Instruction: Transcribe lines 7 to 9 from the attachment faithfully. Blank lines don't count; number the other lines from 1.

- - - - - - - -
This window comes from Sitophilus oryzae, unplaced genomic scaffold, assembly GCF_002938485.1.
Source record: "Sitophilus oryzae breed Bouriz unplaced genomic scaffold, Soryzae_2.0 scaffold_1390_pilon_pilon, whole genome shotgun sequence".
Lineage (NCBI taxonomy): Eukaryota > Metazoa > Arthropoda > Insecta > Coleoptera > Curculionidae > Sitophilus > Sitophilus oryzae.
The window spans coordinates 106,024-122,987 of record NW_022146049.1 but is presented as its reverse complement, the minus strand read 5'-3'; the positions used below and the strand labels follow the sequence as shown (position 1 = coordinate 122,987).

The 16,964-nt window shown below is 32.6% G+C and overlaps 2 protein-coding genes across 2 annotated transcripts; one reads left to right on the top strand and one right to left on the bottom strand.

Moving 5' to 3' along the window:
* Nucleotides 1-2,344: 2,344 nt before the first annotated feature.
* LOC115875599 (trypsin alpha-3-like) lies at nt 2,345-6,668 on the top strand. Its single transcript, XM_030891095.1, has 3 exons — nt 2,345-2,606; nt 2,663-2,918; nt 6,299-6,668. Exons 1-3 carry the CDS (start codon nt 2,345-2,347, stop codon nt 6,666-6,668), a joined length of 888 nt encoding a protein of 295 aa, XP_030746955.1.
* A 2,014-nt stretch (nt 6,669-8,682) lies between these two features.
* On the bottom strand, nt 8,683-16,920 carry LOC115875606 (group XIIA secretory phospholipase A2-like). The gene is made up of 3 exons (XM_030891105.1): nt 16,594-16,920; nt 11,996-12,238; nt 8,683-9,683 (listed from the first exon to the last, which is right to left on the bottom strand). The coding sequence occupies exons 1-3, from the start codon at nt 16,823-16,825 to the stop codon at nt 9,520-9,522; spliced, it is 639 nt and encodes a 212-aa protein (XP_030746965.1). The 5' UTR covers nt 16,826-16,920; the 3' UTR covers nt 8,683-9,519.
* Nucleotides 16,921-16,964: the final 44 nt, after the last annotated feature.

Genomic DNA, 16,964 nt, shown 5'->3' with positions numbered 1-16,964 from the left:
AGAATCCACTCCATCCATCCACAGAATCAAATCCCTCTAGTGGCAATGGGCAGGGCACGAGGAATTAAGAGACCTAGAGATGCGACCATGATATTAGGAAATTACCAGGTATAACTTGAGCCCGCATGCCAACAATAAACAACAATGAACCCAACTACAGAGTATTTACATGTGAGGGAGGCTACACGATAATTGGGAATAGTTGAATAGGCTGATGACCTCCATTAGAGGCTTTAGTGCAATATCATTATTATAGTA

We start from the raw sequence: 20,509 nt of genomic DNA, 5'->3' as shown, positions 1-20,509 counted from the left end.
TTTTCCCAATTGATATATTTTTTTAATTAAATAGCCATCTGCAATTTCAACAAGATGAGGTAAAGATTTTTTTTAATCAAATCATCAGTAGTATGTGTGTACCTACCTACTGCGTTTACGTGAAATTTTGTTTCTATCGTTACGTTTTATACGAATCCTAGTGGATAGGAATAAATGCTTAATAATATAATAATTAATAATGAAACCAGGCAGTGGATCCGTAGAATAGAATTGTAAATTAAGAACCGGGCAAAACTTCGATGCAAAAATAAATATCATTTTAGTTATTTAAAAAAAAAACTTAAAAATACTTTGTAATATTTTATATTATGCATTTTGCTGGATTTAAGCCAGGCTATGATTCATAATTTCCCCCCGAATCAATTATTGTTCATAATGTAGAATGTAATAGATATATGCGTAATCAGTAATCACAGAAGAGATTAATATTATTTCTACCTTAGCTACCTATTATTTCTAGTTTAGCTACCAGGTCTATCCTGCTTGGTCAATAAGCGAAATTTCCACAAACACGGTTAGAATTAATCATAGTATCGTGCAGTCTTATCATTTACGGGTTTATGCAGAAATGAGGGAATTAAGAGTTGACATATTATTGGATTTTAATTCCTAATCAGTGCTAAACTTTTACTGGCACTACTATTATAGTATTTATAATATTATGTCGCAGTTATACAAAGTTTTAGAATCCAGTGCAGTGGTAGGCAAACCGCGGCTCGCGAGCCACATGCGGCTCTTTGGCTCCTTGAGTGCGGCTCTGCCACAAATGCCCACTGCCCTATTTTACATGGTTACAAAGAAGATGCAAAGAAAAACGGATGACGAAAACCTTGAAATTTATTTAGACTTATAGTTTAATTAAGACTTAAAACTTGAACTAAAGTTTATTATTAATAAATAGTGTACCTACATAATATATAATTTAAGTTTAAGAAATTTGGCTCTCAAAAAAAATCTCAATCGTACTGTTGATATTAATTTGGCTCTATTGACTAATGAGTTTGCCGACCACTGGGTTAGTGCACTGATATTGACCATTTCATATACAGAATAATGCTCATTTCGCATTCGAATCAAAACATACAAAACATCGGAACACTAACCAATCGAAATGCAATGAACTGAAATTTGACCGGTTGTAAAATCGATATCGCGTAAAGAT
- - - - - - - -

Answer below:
* Nucleotides 1-2,344: 2,344 nt before the first annotated feature.
* LOC115875599 (trypsin alpha-3-like) lies at nt 2,345-6,668 on the top strand. Its single transcript, XM_030891095.1, has 3 exons — nt 2,345-2,606; nt 2,663-2,918; nt 6,299-6,668. Exons 1-3 carry the CDS (start codon nt 2,345-2,347, stop codon nt 6,666-6,668), a joined length of 888 nt encoding a protein of 295 aa, XP_030746955.1.
* A 2,014-nt stretch (nt 6,669-8,682) lies between these two features.